Which brings me back to the upset academics at University of Auckland. Their letter didn’t bother to counter their quoted claim from the working group that science has been used in the service of atrocities; indeed, they actually agree with it, writing, “Science itself does not colonise. It has been used to aid colonisation.” So you…so you agree? Great.

They go on to say science is actually great, which I’m sure the working group agrees with, which is why they didn’t suggest just doing away with science class altogether and teaching a dance class instead.

The academics wrap up by taking a shot at “indigenous knowledge” (matauranga), writing that it “is critical for the preservation and perpetuation of culture and local practices, and plays key roles in management and policy. However, in the discovery of empirical, universal truths, it falls far short of what we can define as science itself.

“To accept it as the equivalent of science is to patronise and fail indigenous populations better to ensure that everyone participates in the world’s scientific enterprises. Indigenous knowledge may indeed help advance scientific knowledge in some ways, but it is not science.”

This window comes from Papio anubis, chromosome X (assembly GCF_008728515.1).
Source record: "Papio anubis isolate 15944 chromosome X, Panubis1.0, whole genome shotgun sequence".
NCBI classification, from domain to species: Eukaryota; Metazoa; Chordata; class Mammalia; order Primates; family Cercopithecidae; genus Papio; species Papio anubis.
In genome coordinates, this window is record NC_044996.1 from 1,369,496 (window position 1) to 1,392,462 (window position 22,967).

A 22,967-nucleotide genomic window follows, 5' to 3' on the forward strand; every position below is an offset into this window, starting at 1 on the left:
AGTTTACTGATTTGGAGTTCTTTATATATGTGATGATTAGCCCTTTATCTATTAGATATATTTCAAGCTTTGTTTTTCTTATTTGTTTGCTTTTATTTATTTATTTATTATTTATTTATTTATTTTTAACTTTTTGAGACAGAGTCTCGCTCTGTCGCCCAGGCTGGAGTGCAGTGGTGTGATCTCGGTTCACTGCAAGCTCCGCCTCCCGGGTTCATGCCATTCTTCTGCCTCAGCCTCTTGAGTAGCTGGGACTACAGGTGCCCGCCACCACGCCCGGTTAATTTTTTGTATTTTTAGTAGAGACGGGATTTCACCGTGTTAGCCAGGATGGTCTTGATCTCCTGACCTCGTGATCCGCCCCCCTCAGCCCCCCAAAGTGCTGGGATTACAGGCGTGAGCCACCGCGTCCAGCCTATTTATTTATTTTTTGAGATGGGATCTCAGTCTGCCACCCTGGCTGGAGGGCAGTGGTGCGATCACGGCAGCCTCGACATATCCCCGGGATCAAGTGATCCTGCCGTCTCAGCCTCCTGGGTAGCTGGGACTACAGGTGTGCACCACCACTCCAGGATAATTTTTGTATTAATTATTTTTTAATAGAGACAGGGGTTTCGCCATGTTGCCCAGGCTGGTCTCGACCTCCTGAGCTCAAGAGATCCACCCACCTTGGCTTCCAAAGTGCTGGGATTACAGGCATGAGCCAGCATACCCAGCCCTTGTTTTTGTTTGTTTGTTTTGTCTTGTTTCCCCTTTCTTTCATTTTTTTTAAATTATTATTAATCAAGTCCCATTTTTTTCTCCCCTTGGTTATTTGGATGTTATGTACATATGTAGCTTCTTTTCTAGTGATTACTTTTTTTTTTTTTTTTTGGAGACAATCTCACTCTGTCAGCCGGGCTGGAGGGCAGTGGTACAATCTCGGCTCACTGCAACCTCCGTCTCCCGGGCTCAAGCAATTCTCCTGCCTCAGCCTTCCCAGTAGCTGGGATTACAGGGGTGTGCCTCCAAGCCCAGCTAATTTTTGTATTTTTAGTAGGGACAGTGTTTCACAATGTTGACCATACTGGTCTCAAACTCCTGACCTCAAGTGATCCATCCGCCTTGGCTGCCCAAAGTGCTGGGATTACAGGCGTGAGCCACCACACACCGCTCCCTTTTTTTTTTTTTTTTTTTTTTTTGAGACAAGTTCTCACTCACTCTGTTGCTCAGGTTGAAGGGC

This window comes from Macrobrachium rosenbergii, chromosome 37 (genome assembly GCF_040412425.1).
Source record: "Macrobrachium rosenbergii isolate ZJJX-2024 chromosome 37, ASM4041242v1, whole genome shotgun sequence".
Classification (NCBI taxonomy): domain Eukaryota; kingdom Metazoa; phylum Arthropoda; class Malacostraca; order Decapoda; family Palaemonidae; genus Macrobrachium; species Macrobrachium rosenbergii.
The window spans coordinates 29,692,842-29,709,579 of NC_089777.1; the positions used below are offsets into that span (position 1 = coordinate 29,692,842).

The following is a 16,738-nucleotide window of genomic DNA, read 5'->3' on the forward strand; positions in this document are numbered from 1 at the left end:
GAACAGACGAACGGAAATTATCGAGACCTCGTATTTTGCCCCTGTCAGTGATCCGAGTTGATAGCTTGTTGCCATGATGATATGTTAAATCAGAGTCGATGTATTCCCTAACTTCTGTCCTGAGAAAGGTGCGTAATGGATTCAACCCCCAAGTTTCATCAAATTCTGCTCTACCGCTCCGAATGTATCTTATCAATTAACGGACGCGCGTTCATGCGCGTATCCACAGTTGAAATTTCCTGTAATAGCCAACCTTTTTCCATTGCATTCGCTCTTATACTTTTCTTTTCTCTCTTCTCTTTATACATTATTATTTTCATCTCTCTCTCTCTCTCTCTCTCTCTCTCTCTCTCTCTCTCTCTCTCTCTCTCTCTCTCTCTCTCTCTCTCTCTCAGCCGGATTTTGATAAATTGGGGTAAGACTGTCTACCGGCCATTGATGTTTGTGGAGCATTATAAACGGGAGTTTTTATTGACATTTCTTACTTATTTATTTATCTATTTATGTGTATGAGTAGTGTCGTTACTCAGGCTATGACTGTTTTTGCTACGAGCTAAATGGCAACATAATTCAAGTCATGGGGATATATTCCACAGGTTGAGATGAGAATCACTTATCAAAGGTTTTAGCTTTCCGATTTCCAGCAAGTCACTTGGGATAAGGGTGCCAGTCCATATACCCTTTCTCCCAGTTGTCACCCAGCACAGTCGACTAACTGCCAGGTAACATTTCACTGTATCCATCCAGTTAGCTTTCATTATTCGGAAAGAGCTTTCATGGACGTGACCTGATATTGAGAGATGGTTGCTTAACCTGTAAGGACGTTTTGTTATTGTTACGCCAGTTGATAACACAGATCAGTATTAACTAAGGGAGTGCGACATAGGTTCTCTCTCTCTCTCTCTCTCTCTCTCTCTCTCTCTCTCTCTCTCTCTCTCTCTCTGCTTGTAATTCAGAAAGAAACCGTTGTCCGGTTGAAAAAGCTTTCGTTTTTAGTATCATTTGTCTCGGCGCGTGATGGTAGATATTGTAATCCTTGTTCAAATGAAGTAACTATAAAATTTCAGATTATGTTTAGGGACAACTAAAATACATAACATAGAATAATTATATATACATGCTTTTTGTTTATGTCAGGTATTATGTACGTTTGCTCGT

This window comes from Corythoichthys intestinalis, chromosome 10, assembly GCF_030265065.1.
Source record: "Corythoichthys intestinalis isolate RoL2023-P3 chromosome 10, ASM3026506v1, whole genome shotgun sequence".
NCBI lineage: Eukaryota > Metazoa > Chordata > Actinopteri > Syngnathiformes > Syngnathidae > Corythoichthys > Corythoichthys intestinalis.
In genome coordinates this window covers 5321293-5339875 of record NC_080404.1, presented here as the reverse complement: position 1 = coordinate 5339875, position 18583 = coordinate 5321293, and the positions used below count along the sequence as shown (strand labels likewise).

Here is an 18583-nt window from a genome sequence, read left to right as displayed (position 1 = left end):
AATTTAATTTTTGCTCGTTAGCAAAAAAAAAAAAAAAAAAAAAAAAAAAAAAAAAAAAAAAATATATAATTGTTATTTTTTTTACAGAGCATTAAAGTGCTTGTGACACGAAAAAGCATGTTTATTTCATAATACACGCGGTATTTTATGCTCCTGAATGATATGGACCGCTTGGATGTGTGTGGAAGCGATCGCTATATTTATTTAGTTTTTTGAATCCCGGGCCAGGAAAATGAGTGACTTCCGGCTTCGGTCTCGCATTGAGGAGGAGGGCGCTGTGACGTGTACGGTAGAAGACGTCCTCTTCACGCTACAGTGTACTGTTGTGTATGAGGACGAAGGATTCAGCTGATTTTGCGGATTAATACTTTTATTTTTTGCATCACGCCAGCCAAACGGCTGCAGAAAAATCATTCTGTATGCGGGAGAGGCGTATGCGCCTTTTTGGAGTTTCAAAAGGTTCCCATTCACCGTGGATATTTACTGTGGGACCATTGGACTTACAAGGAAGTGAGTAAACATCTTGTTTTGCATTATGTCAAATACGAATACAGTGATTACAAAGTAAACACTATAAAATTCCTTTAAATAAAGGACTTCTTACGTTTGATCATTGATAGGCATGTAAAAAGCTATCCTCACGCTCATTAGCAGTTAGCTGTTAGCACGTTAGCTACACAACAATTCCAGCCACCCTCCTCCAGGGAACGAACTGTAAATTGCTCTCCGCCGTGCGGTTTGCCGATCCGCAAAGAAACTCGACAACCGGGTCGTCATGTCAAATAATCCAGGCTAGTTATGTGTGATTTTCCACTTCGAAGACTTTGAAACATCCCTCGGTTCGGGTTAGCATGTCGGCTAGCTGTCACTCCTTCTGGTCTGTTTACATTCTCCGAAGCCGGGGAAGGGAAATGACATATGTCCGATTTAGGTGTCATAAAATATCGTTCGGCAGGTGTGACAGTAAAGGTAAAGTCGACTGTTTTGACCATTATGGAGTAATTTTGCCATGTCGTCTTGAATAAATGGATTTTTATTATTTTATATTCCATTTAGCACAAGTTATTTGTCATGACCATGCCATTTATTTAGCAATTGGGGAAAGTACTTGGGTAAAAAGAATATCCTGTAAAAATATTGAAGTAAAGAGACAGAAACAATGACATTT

This is the point where the letter went from “weirdly hostile considering you agree that science is a tool that has been used to oppress indigenous populations” to “oh that’s why you’re so mad.”

This video is already running very long, so I’m going to end it here. In my next video, I’ll talk about the idea that matauranga is fine as “culture” but severely lacking as “science.”

Watch Part 2 now!

Rebecca Watson

Rebecca is a writer, speaker, YouTube personality, and unrepentant science nerd. In addition to founding and continuing to run Skepchick, she hosts Quiz-o-Tron, a monthly science-themed quiz show and podcast that pits comedians against nerds. There is an asteroid named in her honor.

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  1. Introductory biology or genetics courses commonly cover some “folk knowledge” about farming and selective breeding, since that informed our knowledge of heredity and led to the idea of the gene. Of course, that folk knowledge “falls far short of what we can define as science itself”. It’s funny how Dawkins and Coyne have never complained about that.